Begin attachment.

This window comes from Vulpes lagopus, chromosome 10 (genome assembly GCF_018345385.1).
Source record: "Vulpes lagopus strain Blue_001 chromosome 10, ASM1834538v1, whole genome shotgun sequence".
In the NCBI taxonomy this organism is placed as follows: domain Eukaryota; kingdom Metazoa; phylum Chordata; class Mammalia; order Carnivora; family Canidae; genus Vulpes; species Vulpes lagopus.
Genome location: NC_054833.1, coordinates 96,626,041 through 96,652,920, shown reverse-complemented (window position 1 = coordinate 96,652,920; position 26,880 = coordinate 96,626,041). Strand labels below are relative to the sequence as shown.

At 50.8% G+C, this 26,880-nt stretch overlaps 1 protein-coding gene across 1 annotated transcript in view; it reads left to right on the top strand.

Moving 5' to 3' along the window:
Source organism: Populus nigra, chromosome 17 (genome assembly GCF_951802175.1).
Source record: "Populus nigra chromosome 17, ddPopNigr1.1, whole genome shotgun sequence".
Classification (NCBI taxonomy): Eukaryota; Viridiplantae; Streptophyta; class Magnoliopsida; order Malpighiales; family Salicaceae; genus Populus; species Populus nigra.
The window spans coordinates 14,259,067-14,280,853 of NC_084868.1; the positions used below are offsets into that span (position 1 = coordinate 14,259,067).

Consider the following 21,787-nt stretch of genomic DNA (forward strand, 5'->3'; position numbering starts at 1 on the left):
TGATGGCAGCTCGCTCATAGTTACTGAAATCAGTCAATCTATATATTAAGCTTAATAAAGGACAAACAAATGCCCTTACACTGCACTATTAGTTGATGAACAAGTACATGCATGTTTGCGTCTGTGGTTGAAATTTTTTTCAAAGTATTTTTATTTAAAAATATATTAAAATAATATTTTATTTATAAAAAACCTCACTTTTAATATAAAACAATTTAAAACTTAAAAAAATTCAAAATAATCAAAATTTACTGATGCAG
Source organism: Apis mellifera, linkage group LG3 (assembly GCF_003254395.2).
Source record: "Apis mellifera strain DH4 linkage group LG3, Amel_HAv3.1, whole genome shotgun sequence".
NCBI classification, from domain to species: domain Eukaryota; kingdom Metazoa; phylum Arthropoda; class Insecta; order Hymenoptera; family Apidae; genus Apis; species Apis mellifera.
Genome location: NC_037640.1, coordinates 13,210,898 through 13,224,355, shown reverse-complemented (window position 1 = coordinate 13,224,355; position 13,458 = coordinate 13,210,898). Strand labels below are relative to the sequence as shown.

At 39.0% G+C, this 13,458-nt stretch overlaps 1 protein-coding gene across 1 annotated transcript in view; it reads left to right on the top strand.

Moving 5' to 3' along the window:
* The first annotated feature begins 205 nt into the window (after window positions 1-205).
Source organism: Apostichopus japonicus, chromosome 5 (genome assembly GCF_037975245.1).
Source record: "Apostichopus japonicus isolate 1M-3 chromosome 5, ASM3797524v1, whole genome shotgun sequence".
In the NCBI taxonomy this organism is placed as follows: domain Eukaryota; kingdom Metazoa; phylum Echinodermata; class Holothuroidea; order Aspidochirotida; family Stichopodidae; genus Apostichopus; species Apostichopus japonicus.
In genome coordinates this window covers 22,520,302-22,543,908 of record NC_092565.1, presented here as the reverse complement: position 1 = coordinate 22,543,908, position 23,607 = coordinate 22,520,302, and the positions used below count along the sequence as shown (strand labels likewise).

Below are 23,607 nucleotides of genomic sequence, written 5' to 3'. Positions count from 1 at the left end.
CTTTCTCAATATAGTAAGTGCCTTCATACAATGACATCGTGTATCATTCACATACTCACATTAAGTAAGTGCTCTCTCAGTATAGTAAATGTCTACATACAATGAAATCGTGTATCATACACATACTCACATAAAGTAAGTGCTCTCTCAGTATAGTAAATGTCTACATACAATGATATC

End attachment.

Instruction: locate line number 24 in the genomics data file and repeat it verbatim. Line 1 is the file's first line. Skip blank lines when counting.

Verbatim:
Below are 23,607 nucleotides of genomic sequence, written 5' to 3'. Positions count from 1 at the left end.